Find a Provider

Choosing a Primary Care Provider

What is a primary care provider?

A primary care provider (PCP) is your main source for general medical care. When you need a specialist, such as a surgeon, urologist, or psychiatrist, your PCP may refer you to one. Many specialists will not accept patients unless they are referred by a PCP. Insurance companies may not pay for a specialist's care without a referral from a PCP.

Choosing the right PCP for you is an important decision that can affect you and your family for quite a while. This person will:

  • Provide preventive care such as physical exams, blood tests, and vaccinations.
  • Teach healthy lifestyle choices.
  • Diagnose and treat common medical problems.
  • Refer you to medical specialists when necessary.

Many healthcare providers complete a residency (typically 3 or more years of training after medical school) in a specialty such as family practice. The main types of primary care providers are:

  • Family practitioners. (Most family practice physicians care for patients of all ages.)
  • General practitioners. (These doctors have completed an internship but not a residency. An internship is the first year of training after medical school. They see patients of all ages.)
  • Internists. (These doctors specialize in diseases of adults.)
  • Pediatricians. (These doctors see only children and teens.)
  • Geriatricians. (These doctors see only older adults.)
  • Obstetrician/gynecologists. (These doctors see women only.)
  • Nurse practitioners and physician assistants. (They have different preparation and licensing than doctors and may specialize in children, adults, older adults, or women.)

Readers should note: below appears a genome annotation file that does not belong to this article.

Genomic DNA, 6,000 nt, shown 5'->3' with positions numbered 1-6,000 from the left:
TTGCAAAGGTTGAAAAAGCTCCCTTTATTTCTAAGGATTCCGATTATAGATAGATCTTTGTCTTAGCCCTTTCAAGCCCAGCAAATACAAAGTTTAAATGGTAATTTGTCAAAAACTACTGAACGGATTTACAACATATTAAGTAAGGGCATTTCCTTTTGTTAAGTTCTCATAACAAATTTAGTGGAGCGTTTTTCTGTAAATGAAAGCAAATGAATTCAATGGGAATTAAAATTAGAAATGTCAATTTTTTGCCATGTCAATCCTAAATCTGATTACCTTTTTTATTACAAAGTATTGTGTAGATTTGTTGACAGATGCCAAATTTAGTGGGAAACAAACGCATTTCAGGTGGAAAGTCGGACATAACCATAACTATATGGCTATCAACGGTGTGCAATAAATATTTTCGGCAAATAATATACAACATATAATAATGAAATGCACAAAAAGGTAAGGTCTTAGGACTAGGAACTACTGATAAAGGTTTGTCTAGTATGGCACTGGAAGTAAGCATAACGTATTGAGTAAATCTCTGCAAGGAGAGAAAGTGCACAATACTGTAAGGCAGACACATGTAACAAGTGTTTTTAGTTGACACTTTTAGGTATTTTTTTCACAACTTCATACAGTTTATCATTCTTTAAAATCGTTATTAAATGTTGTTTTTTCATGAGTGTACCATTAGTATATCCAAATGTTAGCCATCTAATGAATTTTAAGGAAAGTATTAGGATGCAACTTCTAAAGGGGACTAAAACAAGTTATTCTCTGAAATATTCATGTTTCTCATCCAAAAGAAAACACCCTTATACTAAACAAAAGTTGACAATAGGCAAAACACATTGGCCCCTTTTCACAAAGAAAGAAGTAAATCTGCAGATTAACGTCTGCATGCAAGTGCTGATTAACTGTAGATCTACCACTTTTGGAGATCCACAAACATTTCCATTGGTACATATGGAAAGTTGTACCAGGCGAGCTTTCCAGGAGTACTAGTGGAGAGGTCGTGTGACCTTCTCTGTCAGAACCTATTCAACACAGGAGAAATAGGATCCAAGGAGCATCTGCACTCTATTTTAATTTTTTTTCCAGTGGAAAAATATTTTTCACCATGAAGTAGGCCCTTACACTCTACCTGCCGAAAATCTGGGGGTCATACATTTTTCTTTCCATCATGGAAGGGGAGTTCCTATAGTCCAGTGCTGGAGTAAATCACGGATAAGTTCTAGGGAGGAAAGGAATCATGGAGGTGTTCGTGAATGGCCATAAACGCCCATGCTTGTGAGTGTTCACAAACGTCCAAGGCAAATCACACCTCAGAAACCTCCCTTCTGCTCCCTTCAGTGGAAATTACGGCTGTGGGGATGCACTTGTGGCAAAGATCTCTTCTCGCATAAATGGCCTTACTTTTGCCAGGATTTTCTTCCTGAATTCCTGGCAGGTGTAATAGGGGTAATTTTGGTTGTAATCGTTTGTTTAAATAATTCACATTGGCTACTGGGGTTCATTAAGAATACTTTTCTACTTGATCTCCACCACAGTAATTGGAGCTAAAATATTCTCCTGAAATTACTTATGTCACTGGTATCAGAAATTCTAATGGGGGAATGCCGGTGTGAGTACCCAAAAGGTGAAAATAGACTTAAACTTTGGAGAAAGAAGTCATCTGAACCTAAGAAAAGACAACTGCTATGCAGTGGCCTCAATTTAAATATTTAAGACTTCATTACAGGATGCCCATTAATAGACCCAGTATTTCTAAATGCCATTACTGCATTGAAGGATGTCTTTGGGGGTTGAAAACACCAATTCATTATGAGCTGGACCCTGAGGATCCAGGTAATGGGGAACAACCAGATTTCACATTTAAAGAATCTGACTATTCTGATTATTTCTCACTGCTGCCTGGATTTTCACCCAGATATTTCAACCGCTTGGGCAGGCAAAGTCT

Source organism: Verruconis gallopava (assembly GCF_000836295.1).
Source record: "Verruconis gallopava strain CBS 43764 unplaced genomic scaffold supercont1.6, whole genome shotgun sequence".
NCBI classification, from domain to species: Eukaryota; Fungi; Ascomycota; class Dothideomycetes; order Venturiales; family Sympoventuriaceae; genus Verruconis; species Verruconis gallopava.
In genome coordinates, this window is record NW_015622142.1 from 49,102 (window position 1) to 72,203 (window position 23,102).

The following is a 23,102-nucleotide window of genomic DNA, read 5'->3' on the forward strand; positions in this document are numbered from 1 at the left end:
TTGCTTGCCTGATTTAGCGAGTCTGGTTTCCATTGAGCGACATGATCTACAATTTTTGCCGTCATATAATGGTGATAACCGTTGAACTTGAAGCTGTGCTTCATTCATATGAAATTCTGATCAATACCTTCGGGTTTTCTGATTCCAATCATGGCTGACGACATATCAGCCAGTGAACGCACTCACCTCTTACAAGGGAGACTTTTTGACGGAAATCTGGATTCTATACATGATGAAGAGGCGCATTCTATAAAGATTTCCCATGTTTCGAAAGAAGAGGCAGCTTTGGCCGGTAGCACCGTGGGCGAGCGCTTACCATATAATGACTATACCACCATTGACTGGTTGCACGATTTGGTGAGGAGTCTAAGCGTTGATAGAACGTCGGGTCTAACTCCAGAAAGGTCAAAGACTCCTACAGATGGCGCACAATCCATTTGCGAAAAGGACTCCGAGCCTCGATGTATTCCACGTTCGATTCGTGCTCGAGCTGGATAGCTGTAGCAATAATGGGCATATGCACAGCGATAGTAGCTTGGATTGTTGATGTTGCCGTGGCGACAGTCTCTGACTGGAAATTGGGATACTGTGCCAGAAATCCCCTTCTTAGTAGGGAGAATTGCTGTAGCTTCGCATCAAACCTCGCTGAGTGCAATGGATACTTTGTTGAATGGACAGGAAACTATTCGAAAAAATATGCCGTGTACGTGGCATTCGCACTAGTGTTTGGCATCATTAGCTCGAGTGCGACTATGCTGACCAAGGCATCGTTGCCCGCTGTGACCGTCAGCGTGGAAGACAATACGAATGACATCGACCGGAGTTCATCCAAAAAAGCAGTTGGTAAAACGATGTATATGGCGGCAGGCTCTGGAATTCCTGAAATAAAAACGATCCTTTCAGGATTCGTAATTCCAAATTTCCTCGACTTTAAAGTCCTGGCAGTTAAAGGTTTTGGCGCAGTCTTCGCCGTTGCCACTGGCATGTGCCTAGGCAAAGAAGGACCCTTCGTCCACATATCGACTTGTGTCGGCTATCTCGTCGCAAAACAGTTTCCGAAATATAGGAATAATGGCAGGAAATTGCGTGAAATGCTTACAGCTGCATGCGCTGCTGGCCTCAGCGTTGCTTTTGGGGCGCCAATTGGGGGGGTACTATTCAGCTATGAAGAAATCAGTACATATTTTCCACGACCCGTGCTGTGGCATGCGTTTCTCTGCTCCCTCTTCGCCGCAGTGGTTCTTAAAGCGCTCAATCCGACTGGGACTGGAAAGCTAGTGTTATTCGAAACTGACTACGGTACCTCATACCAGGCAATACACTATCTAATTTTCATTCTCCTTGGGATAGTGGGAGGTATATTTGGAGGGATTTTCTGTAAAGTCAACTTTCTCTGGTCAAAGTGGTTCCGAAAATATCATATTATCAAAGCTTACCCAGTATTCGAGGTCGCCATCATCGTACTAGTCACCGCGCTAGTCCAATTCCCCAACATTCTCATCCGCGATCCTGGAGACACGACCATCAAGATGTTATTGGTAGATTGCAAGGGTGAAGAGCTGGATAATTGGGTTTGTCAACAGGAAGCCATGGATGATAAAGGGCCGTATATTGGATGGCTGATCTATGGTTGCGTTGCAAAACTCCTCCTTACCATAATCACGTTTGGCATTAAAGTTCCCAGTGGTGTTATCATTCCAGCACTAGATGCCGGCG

Physicians may have either an MD or a DO degree. The main difference is that doctors of osteopathy (DO) are trained in hands-on manipulation to treat joints, muscles, and bones. Both DOs and MDs take the same licensing exams to become licensed to practice medicine.

How do I start my search?

If you belong to a health plan, your choice of healthcare providers may be limited to providers that are included in the plan. Check the plan's list of primary care providers.

Ask for referrals from friends, coworkers, or pharmacists. If you are moving, ask your current provider to recommend someone in your new location. Local medical societies usually have a referral service and will give you names based on your location or the type of provider you need. Some hospitals may give you names of providers to consider.

What should I check?

Check on the provider's credentials. Board-certified primary care physicians have received at least 2 additional years of residency training beyond an internship in a medical specialty. They have also passed a national board exam. Physician assistants and nurse practitioners may also be certified by passing a national exam and completing certain education requirements. Check on certification by calling the local medical society or state board of nursing. The state's medical licensing board can tell you if a provider's license is current or if it has expired.

Look for a provider in a convenient location. Your PCP should be fairly close to home or work. Contact the provider's office and ask if they are accepting new patients. Ask about office hours and appointments, payment policy, and insurance coverage. Schedule an interview to meet and get to know the provider. This will give a clear idea of the provider's approach. While at the office, notice how the office looks and how patients are greeted. Expect courtesy, respect, dignity, and responsiveness. Be prepared to discuss your special needs and to pay for this office visit.

What questions should I ask?

Ask questions such as:

  • Which insurance plans do you accept?
  • At which hospitals do you have staff privileges and admit patients?
  • Do you practice alone, or are you part of a group?
  • Who provides care for your patients after hours or when you are out of the office?

After your visit, ask yourself:

  • Was I treated courteously?
  • Were all of my questions answered?
  • Did I feel rushed or dismissed?

Do not be tempted to make a quick decision. Make the choice when you are healthy, not sick.

Disclaimer: This content is reviewed periodically and is subject to change as new health information becomes available. The information provided is intended to be informative and educational and is not a replacement for professional medical evaluation, advice, diagnosis or treatment by a healthcare professional.

HIA File main4405.htm Release 13/2010

© 2010 RelayHealth and/or its All rights reserved.